Common buy-to-let running costs

 

1. Management fees

Many landlords pay a letting agency or management company to run their rental property for them, which is normally charged as a percentage of the rental income. Their services will include finding tenants, carrying out reference checks, taking a deposit, organising contracts and dealing with ongoing tenant queries and issues, as well as contract renewal. This cost can be avoided if landlords wish to self-manage. Landlords who choose to manage their own properties must be completely up-to-date on the latest regulations and legislation. Some landlords simply will not be able to keep up with the management without using an agent, such as those with multiple properties and those who live too far away to provide an adequate service. 

2. Council tax

Council tax is charged on every residential property in the UK (with some exceptions and discounts). The cost will depend on the valuation band of your home, what the local council charges for that band, and whether you are entitled to a discount. When a property is tenanted, it is up to the tenants to cover the cost of the council tax, but the bill must be paid by the property owner for rental properties that are not tenanted. Some local councils offer a discount if the property is a second home or is empty, but owners must check with their local authority if this applies to them.

3. Service charge

Many flats and apartments with communal facilities will be subject to a service charge. This normally pays for things like maintenance and repairs of communal areas and gardens, servicing lifts, and upkeep of communal heating and lighting. When you buy a leasehold property, you should be made aware of these charges and will be liable to pay them as soon as ownership is transferred. For properties that are subsequently let out, it is up to the landlord whether to pass this charge on as an additional cost to the tenant, in which case it must be set out in the tenancy agreement. Otherwise, you might recoup the costs by including it in the rent charged.

4. Ground rent

If you own a leasehold property, you may be liable to pay ground rent to the freeholder, which can vary greatly from a small nominal fee to thousands of pounds a year. Again, this will be set out prior to any property purchase, but if you are buying a leasehold property it is advisable to get a full picture of this before progressing any further.

5. Void periods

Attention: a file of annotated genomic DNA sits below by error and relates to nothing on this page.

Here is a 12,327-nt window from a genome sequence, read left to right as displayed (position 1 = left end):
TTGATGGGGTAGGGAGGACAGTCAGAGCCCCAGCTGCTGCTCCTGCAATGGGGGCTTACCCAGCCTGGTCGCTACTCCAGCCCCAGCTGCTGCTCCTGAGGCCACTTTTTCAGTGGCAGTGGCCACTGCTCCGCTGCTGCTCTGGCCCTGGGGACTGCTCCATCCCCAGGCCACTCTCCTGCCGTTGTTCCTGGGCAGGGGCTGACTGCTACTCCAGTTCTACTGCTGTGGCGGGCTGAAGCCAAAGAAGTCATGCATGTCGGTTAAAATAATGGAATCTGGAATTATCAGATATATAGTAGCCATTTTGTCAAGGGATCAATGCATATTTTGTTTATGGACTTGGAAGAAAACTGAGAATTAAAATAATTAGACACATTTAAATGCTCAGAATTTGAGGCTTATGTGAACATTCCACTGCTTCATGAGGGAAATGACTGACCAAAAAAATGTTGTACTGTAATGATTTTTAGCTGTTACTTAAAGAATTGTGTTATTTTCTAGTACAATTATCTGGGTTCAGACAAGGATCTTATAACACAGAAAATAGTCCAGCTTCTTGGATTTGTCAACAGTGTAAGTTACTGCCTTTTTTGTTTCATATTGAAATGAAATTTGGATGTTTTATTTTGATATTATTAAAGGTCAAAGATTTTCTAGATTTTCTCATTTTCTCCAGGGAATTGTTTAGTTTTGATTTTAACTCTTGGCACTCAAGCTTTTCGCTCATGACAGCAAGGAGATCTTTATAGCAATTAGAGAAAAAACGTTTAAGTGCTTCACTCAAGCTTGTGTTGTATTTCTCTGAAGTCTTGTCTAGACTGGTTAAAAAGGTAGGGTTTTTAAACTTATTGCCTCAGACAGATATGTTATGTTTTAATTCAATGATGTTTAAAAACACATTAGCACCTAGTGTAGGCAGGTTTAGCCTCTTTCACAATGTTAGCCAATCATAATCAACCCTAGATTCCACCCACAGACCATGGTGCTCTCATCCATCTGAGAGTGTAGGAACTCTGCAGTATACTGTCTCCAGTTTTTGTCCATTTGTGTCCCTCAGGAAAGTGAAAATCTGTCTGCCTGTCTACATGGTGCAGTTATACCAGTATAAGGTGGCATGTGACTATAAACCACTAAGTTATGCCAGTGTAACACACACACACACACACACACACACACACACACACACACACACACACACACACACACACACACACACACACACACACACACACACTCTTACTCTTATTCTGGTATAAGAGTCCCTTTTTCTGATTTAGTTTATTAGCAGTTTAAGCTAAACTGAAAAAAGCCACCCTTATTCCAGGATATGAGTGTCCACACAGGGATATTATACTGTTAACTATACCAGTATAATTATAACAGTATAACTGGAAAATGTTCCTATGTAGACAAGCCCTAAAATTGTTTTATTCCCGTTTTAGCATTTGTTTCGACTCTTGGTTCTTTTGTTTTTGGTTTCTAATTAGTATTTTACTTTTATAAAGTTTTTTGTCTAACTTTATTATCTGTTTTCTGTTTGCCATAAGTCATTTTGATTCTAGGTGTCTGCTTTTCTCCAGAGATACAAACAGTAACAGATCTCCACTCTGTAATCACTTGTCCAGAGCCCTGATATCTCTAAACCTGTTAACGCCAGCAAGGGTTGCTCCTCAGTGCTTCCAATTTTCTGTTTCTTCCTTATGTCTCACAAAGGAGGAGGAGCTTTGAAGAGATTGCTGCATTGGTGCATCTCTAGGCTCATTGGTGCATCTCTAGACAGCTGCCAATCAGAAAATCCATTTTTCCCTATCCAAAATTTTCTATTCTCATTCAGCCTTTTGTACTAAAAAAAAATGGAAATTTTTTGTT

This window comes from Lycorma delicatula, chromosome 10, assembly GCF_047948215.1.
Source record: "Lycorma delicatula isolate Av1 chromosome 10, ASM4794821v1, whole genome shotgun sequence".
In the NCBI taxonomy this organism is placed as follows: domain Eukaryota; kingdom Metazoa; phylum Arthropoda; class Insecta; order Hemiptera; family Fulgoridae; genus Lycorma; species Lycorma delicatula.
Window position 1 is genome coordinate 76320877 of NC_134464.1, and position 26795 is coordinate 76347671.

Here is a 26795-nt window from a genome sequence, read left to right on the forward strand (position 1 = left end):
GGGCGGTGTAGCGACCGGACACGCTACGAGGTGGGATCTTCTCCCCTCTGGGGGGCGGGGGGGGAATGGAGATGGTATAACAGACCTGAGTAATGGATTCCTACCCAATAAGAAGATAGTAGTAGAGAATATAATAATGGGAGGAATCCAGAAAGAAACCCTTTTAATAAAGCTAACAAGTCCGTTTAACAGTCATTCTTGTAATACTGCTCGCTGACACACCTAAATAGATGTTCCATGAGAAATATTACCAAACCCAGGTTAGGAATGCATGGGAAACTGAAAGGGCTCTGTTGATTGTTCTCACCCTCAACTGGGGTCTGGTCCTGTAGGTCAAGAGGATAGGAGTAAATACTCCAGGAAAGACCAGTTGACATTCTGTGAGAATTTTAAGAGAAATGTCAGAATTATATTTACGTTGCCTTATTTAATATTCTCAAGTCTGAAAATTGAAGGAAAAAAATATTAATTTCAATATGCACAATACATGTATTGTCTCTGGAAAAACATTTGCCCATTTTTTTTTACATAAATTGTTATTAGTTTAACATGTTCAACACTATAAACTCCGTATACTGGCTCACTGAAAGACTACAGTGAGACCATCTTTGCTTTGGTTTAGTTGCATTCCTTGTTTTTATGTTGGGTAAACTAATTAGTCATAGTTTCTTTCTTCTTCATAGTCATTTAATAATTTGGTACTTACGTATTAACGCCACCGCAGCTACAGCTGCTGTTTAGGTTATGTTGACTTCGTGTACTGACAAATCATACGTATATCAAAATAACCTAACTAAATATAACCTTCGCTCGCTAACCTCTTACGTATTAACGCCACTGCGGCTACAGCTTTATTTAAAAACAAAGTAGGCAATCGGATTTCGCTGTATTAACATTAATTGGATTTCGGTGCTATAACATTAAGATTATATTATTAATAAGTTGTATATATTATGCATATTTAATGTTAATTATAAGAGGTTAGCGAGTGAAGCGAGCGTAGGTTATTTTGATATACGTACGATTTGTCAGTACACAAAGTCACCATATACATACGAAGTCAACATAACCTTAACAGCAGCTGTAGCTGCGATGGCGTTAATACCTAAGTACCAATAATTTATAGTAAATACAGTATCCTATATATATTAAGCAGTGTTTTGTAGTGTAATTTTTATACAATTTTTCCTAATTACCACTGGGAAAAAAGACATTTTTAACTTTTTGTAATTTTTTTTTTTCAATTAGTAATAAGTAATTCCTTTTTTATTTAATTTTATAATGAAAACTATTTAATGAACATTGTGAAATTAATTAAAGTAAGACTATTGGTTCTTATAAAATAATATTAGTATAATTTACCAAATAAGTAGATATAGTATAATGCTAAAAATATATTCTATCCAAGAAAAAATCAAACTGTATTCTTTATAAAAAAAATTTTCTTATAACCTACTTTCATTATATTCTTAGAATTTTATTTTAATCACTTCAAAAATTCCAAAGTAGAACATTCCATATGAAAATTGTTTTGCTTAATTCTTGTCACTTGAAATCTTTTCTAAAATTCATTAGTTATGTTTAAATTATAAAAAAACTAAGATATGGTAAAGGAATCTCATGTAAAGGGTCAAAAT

A void period is when a tenant moves out, and no immediate replacement moves in, meaning that all property costs must be covered by the owner until a new tenant is found. When selling a rental home, properties that already house tenants can either be sold with vacant possession on completion, or sold subject to an ongoing tenancy, in which case the tenancy will be handed over to the new owner on the day they get the keys.

This avoids void periods for the new owner, which can be costly and are something every property investor must consider when factoring in their risk and returns.

6. Repairs and maintenance

Homeowners are responsible for the costs of any general repairs or maintenance of a property – although the extent of this will vary depending on whether it is a freehold or leasehold home. For rented properties, the landlord is responsible for repairs of the property structure and exterior, as well as basins, sinks and baths, heating and hot water, gas appliances, pipes, flues and ventilation, electrical wiring, and any damage caused by attempting repairs.

According to the Landlord and Tenant Act 1985, damage caused to a property by either the tenant or visitors – such as friends or family – of the tenant must be reported to the landlord, and any repairs or replacements must be paid for by the tenant. Housing charity Shelter advises that those in private rented accommodation should use their inventory to record details of any damage that is repaired with the landlord’s agreement to avoid issues at the end of the tenancy. If the tenant leaves the property without repairing any damage they have caused – not including wear and tear caused by day-to-day living – the landlord could deduct money from the security deposit to pay for it. Exceptions include damage that is caused by neighbours or due to crime, both of which must be paid for by the landlord. This could include, for example, a neighbouring property causing flood damage to your property, or windows broken by a burglar or vandalism.

7. Insurance

Landlords must obtain specialist insurance for renting out their property, as traditional owner-occupier residential insurance won’t provide full cover. You can find out more about this in this article.

8. Safety requirements

As a landlord, you must ensure your rental property is a safe place for tenants to live. Each year, you must appoint a qualified engineer to carry out a gas safety check on each gas appliance and flue and issue you with a certificate, and complete any repairs recommended. You must also make sure the electrical system and any appliances provided are safe, and from July 2020 this may require a five-yearly check from a qualified person. For fire safety, you must provide fire extinguishers in an HMO, and provide smoke and carbon monoxide alarms.

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Common buy-to-let running costs

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